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"Steven Lubet—lawyer, teacher, and raconteur—has written a great book. He makes us think about how we can use trials to advance justice—the most important of human pursuits."
-Michael E. Tigar,Professor of Law and Edwin A. Mooers, Sr. Scholar in Law, American University, Washington College of Law
"Lubet has managed to spin an engaging tale that includes a Pope, gunslingers, and lawyers. Most of the time, the lawyers are actually the good guys. This book will serve those who already practice the law, plan to do so, watch Court TV, or like a story well told."
-Christopher Harper,Roy H. Park Distinguished Chair, School of Communications, Ithaca College
"Lubet's ability to downplay advocacy techniques while emphasizing the rich context of facts, story, and personalities is superb."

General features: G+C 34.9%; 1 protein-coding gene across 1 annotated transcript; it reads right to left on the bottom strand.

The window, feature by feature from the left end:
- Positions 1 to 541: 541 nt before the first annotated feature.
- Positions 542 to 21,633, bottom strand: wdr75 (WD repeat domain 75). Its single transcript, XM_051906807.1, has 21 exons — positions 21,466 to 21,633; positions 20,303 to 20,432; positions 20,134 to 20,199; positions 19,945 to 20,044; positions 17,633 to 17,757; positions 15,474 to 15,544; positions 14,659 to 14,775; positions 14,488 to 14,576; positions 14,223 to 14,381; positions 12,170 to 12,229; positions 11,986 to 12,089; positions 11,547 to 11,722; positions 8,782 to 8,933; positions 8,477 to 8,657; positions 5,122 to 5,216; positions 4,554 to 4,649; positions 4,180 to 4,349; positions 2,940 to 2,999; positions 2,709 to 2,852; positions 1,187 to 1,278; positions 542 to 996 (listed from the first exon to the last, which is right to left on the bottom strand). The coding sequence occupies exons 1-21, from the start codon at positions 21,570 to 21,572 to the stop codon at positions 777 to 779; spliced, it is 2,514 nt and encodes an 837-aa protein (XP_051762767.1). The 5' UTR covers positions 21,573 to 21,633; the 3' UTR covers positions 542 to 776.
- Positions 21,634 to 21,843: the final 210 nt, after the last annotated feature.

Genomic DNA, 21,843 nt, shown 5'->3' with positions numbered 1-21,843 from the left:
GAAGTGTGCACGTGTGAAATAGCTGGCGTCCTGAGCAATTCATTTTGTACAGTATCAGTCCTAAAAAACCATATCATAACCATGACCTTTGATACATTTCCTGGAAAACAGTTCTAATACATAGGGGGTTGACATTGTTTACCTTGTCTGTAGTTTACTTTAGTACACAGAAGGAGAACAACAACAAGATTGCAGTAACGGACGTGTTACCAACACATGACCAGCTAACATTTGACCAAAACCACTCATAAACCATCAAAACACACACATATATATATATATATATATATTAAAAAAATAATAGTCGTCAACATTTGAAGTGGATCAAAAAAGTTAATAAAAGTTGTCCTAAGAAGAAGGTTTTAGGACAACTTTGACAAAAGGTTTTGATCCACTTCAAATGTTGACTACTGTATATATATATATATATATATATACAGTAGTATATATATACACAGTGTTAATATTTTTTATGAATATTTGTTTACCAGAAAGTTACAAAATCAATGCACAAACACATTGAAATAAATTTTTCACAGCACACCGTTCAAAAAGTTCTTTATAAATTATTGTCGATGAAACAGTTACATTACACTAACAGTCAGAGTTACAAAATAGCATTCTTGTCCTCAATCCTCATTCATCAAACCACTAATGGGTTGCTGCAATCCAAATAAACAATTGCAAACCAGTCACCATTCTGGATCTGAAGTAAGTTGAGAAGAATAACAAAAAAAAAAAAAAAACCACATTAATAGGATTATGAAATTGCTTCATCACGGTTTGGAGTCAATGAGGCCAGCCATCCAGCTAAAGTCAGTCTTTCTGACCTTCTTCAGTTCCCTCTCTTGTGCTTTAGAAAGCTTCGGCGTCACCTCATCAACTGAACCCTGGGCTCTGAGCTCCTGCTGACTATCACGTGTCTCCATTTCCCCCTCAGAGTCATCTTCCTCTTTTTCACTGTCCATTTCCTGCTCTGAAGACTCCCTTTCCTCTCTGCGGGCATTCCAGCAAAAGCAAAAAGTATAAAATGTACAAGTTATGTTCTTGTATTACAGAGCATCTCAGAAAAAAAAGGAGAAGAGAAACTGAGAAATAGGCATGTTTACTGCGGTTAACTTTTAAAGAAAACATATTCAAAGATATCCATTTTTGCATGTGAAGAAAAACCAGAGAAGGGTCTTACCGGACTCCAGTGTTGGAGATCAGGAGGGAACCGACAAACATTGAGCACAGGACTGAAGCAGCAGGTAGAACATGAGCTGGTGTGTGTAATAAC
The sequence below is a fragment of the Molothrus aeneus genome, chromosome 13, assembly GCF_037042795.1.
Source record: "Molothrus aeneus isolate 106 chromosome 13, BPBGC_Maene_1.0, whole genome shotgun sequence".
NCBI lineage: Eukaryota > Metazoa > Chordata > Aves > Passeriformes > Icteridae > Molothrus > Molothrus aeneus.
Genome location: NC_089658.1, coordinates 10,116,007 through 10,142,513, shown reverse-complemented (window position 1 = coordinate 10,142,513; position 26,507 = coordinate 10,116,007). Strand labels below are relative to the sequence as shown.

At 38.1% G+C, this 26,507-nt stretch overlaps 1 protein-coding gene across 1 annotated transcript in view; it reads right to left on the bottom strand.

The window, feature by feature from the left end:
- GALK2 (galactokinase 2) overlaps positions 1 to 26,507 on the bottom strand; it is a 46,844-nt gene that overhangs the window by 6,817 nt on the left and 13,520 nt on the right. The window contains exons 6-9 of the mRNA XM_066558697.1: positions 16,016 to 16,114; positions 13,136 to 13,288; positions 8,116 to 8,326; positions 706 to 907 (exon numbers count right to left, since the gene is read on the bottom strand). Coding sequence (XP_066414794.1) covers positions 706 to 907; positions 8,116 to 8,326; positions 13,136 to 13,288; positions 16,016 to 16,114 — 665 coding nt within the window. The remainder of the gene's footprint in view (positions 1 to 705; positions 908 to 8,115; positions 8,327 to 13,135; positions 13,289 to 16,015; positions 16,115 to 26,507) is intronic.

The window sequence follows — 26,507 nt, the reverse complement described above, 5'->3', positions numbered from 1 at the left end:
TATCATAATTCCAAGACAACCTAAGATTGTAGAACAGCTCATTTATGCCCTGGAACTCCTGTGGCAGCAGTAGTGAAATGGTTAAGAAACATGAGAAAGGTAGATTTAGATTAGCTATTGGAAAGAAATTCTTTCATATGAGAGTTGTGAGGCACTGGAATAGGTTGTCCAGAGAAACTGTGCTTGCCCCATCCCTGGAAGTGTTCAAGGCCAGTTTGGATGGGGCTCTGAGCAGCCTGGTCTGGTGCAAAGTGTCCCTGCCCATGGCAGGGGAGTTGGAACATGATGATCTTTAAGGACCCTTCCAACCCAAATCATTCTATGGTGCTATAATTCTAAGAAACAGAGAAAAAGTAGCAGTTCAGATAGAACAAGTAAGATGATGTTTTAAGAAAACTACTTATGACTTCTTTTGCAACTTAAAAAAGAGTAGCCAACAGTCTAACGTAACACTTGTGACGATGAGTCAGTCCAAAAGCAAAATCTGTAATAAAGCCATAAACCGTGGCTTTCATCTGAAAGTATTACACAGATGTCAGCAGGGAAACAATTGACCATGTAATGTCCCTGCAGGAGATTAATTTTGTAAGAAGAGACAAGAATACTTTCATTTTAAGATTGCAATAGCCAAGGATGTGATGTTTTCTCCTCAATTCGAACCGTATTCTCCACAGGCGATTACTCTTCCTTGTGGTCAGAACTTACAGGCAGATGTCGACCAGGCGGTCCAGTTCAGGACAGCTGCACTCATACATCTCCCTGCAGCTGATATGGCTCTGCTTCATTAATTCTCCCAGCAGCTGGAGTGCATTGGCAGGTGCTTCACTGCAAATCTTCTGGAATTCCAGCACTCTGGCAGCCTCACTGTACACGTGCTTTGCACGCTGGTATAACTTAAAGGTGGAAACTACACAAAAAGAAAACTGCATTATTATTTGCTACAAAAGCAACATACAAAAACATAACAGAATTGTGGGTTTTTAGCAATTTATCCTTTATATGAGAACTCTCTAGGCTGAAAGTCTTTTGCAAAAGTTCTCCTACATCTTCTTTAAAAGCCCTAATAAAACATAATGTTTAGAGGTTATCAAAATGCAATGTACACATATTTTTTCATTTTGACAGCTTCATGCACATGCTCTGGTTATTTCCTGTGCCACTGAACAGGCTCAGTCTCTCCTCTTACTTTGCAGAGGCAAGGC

"A delightful and insightful book [that] entertains as it instructs."
"This excellent set of essays, both scholarly and imaginative, offers a rare bridge between the parallel universes of legal scholarship and courtroom practice. There is no better guide to the enterprise of storytelling in the law than Steve Lubet."
-Marianne Wesson,Professor of Law, University of Chicago
|Introduction: Storytelling Lawyers||1|
|Ch. 1||Biff and Me: Stories That Are Truer Than True||11|
|Ch. 2||Edgardo Mortara: Forbidden Truths||27|
|Ch. 3||John Brown: Political Truth and Consequences||51|
|Ch. 4||Wyatt Earp: Truth and Context||93|
|Ch. 5||Liberty Valance: Truth or Justice||135|
|Ch. 6||Atticus Finch: Race, Class, Gender, and Truth||161|
|Ch. 7||Sheila McGough: The Impossibility of the Whole Truth||183|
|About the Author||219|